Removing The Comment Spam Incentive

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The other tactic I neglected to mention in my previous post on combatting comment spam is more big picture.  How do we remove the incentive for spammers to comment spam in the first place?

Apparently the rel="nofollow" approach has done little to curb comment spammers despite many predictions (including my own).  I still think it is an important step in removing one incentive, but what else can be done to remove this incentive?

With the lack of results from the rel="nofollow" approach, the lesson we learn is that either the incentive for comment spam isn’t necessarily Google rankings or that there are enough unpatched blogs out in the wild that it still does help the google rank to post comments indiscriminately.  Or both.

If a spam commenter can put a link in the comments of several thousand blogs, then certainly that translates to tens to hundreds of thousands of eyeballs on that link, and maybe a few hundred clickthroughs (yes, I’m pulling these numbers out of my rear).  When someone clicks through, the spammer gets paid a small amount from the owner of the site.

Warning, here is where I go off the deep end in brainstorming solutions.  Forgive my naivete.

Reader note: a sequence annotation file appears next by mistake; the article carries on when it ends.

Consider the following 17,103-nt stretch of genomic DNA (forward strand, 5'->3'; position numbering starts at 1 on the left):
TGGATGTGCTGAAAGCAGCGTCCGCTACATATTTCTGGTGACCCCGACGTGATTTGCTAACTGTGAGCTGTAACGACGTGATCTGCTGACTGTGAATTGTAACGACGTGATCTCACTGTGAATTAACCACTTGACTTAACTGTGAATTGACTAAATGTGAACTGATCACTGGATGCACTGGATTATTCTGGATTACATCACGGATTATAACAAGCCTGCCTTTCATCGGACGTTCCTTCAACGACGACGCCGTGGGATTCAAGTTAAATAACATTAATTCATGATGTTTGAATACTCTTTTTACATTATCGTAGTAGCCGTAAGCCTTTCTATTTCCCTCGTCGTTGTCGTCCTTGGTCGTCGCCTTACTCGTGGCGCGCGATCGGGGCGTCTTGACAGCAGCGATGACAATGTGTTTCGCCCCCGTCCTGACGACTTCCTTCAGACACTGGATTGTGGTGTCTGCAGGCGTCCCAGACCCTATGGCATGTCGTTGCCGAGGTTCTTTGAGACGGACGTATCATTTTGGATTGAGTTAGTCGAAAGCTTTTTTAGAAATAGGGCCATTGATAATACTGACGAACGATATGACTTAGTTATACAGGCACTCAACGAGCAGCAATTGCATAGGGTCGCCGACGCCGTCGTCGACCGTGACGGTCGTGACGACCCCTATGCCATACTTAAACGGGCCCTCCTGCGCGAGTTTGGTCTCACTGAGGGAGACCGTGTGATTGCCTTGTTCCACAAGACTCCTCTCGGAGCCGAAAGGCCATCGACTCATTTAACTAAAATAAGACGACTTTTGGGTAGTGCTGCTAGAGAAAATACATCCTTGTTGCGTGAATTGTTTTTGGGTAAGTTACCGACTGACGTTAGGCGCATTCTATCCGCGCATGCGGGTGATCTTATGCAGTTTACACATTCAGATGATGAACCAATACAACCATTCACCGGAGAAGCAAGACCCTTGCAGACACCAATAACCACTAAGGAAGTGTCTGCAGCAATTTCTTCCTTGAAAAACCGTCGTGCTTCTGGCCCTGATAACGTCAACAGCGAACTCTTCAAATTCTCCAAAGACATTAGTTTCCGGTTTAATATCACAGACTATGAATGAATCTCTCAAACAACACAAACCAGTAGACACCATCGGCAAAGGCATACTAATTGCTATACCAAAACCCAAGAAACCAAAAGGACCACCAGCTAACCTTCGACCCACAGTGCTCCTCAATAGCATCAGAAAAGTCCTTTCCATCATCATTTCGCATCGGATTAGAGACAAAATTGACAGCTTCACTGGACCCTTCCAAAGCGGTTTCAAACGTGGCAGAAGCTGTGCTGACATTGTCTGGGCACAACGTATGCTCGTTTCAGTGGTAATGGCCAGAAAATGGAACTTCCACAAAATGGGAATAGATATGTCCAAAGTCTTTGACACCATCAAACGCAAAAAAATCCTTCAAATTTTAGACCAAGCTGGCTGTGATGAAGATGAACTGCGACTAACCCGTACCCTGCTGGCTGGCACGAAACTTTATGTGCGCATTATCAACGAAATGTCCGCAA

What if the marketers who pay for these links to be spread around found out that comment spammers were creating negative feelings for their products by posting comments on sites that were vehemently against having these advertisements.  Would they care?  Would they be interested in not paying for click throughs from sites who have specifically opted-out of such links? 

I’m probably dreaming here, but stay with me for a moment as I flesh out a quick thought experiment.  Suppose these sites did care.  One option is for them to not pay for links that originate from sites that specifically opt-out of comment advertising.  For example, by registering with some central opt-out site.

Another approach would be for sites that receive click-throughs to initiate a trackback like mechanism in which they request a comment spam policy from the blog.  If the blog does not explicitely endorse their product, the link does not get paid.

Of course the big flaw in this experiment is that these sites probably do not care and wouldn't go to the trouble to implement these approaches to being a good citizen.  They just want the links to come in.  Even negative publicity is good publicity.  So what can we do? Is there a way to make them care? Is there a way to make comment spam less lucrative?

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